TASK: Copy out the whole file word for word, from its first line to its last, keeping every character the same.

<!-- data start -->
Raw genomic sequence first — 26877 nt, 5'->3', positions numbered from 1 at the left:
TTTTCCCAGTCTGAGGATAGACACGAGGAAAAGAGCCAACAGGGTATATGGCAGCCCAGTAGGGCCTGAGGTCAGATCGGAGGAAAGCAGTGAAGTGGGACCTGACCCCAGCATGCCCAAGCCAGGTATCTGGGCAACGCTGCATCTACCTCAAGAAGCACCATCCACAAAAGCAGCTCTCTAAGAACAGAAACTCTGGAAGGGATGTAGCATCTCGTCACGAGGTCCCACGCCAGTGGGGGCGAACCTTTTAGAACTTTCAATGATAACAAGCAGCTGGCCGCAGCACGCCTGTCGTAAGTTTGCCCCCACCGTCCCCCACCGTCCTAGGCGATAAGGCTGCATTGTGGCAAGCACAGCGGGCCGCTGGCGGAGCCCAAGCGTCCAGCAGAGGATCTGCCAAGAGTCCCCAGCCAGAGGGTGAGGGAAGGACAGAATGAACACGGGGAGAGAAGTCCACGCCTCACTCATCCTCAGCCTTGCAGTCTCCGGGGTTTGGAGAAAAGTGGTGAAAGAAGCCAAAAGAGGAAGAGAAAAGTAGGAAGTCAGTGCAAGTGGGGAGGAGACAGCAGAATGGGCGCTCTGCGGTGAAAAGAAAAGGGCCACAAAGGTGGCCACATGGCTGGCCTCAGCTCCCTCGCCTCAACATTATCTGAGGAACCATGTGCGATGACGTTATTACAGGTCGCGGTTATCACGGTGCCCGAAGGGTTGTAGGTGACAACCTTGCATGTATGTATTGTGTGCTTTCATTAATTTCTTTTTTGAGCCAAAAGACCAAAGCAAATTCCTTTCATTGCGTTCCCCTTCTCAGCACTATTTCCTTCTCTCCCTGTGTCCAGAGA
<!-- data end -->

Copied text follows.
Raw genomic sequence first — 26877 nt, 5'->3', positions numbered from 1 at the left:
TTTTCCCAGTCTGAGGATAGACACGAGGAAAAGAGCCAACAGGGTATATGGCAGCCCAGTAGGGCCTGAGGTCAGATCGGAGGAAAGCAGTGAAGTGGGACCTGACCCCAGCATGCCCAAGCCAGGTATCTGGGCAACGCTGCATCTACCTCAAGAAGCACCATCCACAAAAGCAGCTCTCTAAGAACAGAAACTCTGGAAGGGATGTAGCATCTCGTCACGAGGTCCCACGCCAGTGGGGGCGAACCTTTTAGAACTTTCAATGATAACAAGCAGCTGGCCGCAGCACGCCTGTCGTAAGTTTGCCCCCACCGTCCCCCACCGTCCTAGGCGATAAGGCTGCATTGTGGCAAGCACAGCGGGCCGCTGGCGGAGCCCAAGCGTCCAGCAGAGGATCTGCCAAGAGTCCCCAGCCAGAGGGTGAGGGAAGGACAGAATGAACACGGGGAGAGAAGTCCACGCCTCACTCATCCTCAGCCTTGCAGTCTCCGGGGTTTGGAGAAAAGTGGTGAAAGAAGCCAAAAGAGGAAGAGAAAAGTAGGAAGTCAGTGCAAGTGGGGAGGAGACAGCAGAATGGGCGCTCTGCGGTGAAAAGAAAAGGGCCACAAAGGTGGCCACATGGCTGGCCTCAGCTCCCTCGCCTCAACATTATCTGAGGAACCATGTGCGATGACGTTATTACAGGTCGCGGTTATCACGGTGCCCGAAGGGTTGTAGGTGACAACCTTGCATGTATGTATTGTGTGCTTTCATTAATTTCTTTTTTGAGCCAAAAGACCAAAGCAAATTCCTTTCATTGCGTTCCCCTTCTCAGCACTATTTCCTTCTCTCCCTGTGTCCAGAGA